Re. Simple (simplified) English?

Subject: Re. Simple (simplified) English?
From: geoff-h -at- MTL -dot- FERIC -dot- CA
Date: Tue, 13 Feb 1996 16:16:32 -0600

Tuija (Isomursu?) asked about the use of simple (also
called "simplified") English. Welcome to the list, Tuija!

Simplified English is a particularly helpful tool whenever
you will translate your text into other languages, but it
suggests strategies that work well in any project:

1. Controlled vocabulary: Choose words that have (as near
as possible) unique meanings rather than words with several
possible meanings. Create a "dictionary" of permitted words
and forbidden words, and use this to help you.

2. Consistency: The corollary to point 1 is that you should
use words consistently: for example, use each noun to
represent only a single concept, and for any given concept,
don't use several synonyms.

3. Simplified structure: Avoid any unnecessarily complex
sentences, particularly sentences whose meaning relies on
subtle differences in punctuation. This doesn't mean that
you should use only short sentences: a well-written long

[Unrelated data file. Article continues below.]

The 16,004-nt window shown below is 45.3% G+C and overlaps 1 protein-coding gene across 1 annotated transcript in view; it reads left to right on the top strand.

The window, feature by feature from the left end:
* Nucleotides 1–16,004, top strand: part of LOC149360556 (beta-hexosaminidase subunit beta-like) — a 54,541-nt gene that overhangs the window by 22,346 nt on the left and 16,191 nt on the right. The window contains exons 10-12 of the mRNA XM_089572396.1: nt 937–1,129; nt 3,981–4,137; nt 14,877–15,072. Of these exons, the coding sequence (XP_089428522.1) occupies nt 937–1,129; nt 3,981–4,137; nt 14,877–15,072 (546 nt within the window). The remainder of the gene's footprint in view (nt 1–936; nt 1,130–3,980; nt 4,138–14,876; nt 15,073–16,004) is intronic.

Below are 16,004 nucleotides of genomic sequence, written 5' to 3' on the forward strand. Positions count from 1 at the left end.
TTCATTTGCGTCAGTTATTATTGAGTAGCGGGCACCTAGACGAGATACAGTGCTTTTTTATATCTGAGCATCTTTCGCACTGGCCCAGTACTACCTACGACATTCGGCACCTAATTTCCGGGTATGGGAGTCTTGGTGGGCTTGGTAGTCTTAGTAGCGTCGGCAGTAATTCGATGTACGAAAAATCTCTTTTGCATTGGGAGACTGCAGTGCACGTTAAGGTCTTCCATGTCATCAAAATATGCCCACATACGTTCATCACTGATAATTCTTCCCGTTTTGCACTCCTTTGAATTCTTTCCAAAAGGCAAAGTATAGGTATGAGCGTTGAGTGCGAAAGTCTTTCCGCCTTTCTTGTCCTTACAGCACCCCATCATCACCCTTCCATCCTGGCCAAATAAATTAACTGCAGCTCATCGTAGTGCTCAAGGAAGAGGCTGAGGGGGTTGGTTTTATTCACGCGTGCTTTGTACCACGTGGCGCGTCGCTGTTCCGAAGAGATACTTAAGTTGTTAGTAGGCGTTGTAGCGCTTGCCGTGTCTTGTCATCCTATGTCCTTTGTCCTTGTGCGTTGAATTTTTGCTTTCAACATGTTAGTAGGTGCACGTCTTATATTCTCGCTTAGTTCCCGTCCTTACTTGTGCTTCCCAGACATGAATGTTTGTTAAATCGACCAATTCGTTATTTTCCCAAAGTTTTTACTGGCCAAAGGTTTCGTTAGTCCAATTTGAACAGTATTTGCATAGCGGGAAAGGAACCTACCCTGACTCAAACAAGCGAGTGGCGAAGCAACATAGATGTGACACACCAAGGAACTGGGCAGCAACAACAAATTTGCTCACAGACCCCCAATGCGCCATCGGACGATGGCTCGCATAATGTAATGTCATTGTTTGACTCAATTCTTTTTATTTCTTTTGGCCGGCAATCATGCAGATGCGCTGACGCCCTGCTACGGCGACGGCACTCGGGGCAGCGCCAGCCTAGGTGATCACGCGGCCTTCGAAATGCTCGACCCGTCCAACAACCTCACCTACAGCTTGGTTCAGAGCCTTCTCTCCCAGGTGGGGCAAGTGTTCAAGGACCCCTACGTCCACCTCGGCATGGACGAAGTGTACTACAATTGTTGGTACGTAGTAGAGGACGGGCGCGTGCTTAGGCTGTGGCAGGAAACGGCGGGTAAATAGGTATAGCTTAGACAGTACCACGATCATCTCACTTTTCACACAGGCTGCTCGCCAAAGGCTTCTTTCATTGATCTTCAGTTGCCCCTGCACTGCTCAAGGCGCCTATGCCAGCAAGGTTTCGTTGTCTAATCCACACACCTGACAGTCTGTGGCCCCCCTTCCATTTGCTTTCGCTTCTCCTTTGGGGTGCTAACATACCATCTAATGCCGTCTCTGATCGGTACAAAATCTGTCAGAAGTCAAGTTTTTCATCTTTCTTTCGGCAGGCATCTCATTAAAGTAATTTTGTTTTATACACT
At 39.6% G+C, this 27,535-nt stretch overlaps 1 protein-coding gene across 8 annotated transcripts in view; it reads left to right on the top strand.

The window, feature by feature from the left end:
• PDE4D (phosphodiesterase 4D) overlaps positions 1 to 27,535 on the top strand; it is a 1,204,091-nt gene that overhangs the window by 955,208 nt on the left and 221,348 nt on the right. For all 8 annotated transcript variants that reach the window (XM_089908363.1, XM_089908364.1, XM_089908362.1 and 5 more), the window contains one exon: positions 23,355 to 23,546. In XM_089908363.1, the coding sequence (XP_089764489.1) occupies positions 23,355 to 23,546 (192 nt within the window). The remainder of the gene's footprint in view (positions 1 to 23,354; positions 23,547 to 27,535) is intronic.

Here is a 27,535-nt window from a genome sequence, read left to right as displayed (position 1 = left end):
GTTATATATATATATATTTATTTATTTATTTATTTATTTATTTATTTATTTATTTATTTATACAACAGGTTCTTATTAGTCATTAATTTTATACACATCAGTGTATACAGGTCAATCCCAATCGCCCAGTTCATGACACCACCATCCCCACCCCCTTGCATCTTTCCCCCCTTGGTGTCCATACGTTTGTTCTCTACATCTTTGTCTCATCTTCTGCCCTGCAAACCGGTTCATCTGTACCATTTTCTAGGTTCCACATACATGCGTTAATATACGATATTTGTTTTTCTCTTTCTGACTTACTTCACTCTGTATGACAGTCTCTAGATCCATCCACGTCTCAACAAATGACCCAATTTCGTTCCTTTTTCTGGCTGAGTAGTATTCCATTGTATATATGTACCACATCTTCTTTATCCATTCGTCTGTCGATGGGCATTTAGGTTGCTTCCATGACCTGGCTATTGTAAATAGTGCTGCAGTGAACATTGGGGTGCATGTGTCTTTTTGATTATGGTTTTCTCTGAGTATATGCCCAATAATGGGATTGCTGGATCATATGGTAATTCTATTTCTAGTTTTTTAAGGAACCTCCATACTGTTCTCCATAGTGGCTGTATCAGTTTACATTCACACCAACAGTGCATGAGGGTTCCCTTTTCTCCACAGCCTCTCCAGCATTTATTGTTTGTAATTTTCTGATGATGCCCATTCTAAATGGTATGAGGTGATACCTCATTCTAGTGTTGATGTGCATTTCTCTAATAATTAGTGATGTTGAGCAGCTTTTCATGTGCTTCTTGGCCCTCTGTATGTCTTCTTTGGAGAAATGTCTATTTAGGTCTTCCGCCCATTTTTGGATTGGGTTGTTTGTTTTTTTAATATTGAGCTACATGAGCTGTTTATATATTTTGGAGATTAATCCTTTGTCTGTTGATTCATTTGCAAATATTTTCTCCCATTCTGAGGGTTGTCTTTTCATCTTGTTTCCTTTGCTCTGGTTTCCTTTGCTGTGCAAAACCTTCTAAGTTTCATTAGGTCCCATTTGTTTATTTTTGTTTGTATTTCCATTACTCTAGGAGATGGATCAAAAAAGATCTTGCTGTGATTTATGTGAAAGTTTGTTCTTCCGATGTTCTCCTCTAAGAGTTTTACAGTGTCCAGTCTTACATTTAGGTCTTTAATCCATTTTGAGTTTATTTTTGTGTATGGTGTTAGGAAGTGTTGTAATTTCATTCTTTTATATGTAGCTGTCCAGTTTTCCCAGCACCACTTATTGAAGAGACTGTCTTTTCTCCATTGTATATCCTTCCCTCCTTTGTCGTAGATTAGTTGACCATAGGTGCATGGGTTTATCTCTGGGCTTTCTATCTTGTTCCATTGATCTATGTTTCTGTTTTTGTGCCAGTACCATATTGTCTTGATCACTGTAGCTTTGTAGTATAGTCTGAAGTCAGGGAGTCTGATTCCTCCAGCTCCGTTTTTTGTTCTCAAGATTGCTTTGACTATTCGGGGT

sentence can be more effective than the string of
truncated, oddly connected sentences that you create by
shortening it.

4. Metaphor and idiom: Avoid culturally, religiously,
politically etc. specific images and phrases. These tend to
translate poorly outside your own region, and may even
offend some readers; even if you're not translating, many
readers won't understand what you're getting at.

We don't have a formal policy on "simplified English",
largely because we're aiming all our reports at a
relatively homogeneous audience. We do, however, use
standardized terminology in both English and French, and
follow the four points above as closely as possible during
editing. We haven't tested whether abandoning these
principles would compromise readability.

Speaking of which, don't use any readability indices to
measure how "simple" your English is. The last time that we
discussed readability indices on the list, nobody cited any
indices that accounted for context, audience knowledge and
the skillful interconnection of words. You'll get better
results applying the four steps above than editing to meet
the demands of some mechanically calculated index.

--Geoff Hart @8^{)}
geoff-h -at- mtl -dot- feric -dot- ca

Disclaimer: If I didn't commit it in print in one of our
reports, it don't represent FERIC's opinion.

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